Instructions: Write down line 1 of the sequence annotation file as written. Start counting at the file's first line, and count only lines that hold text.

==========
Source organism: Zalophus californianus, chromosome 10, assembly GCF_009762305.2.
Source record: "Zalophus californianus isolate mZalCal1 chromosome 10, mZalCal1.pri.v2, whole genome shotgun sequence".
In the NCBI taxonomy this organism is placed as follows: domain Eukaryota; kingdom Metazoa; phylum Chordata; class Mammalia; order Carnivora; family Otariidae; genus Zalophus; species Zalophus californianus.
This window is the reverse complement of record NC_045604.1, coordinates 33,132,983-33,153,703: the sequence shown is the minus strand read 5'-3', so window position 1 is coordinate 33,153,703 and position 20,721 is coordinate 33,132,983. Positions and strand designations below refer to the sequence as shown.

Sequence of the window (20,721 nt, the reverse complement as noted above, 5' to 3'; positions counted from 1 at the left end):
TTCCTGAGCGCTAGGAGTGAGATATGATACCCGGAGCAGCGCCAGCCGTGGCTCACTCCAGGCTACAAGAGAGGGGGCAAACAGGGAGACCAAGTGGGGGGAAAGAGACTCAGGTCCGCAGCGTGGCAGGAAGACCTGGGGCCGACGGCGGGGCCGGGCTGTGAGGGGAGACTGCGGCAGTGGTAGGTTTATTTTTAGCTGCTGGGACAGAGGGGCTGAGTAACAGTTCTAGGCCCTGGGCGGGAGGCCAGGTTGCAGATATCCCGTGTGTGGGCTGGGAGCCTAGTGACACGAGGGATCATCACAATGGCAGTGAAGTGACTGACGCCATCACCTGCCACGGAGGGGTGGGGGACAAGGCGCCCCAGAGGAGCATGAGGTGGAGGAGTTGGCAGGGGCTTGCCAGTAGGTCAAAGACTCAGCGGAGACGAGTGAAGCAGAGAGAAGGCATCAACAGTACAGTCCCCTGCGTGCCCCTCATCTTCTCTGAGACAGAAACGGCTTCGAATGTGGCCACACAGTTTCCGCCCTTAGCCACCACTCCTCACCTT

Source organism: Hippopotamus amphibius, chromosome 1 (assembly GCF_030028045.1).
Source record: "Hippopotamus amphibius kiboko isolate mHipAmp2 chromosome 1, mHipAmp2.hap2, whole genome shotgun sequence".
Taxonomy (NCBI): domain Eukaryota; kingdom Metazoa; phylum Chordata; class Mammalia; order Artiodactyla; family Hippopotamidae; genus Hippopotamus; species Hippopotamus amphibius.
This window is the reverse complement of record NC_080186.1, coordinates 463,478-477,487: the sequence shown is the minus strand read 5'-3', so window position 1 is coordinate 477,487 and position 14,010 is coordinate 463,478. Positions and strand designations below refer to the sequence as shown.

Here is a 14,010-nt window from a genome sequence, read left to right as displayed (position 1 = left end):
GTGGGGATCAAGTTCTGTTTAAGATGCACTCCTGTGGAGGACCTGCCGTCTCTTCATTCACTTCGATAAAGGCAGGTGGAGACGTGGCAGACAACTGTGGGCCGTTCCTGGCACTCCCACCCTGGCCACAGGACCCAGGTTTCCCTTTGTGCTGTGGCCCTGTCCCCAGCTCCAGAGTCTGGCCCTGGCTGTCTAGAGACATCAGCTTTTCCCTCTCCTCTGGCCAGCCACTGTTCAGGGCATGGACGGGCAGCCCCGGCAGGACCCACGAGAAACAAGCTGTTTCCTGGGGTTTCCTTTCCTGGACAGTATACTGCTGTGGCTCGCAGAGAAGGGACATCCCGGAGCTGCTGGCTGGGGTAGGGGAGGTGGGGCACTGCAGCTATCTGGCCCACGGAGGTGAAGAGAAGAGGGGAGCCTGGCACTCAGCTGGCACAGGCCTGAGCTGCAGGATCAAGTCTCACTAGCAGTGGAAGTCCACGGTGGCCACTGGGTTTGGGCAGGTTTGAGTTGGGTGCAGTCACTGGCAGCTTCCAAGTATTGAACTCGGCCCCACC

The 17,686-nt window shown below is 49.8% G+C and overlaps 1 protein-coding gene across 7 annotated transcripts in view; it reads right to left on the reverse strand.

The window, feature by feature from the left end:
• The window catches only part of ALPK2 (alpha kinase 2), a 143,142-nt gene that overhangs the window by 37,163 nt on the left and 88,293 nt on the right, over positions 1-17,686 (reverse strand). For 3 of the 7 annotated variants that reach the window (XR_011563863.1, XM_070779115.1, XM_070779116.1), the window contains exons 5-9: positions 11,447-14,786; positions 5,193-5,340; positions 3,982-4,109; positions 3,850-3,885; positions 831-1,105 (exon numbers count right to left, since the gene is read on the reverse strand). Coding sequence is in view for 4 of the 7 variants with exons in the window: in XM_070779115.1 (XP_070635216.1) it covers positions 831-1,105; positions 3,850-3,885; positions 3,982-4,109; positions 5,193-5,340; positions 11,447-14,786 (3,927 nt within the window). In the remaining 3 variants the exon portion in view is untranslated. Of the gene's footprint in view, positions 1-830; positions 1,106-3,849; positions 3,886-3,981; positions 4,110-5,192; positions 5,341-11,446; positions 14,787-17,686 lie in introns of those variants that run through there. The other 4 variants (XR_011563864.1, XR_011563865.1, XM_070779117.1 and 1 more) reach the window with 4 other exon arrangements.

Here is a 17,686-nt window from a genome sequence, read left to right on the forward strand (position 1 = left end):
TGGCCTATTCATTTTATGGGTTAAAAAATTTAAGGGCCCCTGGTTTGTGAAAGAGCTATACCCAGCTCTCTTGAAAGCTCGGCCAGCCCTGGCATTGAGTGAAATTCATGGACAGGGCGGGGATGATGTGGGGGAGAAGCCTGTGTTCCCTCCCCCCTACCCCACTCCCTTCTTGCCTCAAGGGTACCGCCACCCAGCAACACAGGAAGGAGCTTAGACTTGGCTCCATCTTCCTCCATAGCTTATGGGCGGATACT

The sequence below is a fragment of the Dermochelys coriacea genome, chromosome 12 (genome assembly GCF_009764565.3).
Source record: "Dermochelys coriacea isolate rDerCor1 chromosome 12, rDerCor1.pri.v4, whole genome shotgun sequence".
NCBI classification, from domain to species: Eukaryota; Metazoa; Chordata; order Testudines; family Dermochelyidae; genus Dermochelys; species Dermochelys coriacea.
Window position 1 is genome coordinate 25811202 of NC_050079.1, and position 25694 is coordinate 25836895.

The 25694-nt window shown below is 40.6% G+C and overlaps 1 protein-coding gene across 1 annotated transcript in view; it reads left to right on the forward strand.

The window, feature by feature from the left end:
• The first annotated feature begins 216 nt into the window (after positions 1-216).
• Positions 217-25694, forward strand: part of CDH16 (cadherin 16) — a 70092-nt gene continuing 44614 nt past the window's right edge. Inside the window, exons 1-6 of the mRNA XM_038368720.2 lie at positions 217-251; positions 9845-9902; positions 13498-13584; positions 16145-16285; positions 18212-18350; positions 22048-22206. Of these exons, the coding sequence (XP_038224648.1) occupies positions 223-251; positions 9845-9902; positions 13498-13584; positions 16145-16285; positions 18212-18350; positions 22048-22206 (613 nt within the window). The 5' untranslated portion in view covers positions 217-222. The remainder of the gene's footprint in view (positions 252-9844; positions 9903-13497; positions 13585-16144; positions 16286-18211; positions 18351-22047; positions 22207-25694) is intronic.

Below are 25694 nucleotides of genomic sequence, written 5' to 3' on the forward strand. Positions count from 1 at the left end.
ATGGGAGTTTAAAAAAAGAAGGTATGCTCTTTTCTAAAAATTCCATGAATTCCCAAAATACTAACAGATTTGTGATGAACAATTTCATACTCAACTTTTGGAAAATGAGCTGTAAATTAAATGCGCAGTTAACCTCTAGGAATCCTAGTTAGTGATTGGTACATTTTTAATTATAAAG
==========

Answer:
Source organism: Zalophus californianus, chromosome 10, assembly GCF_009762305.2.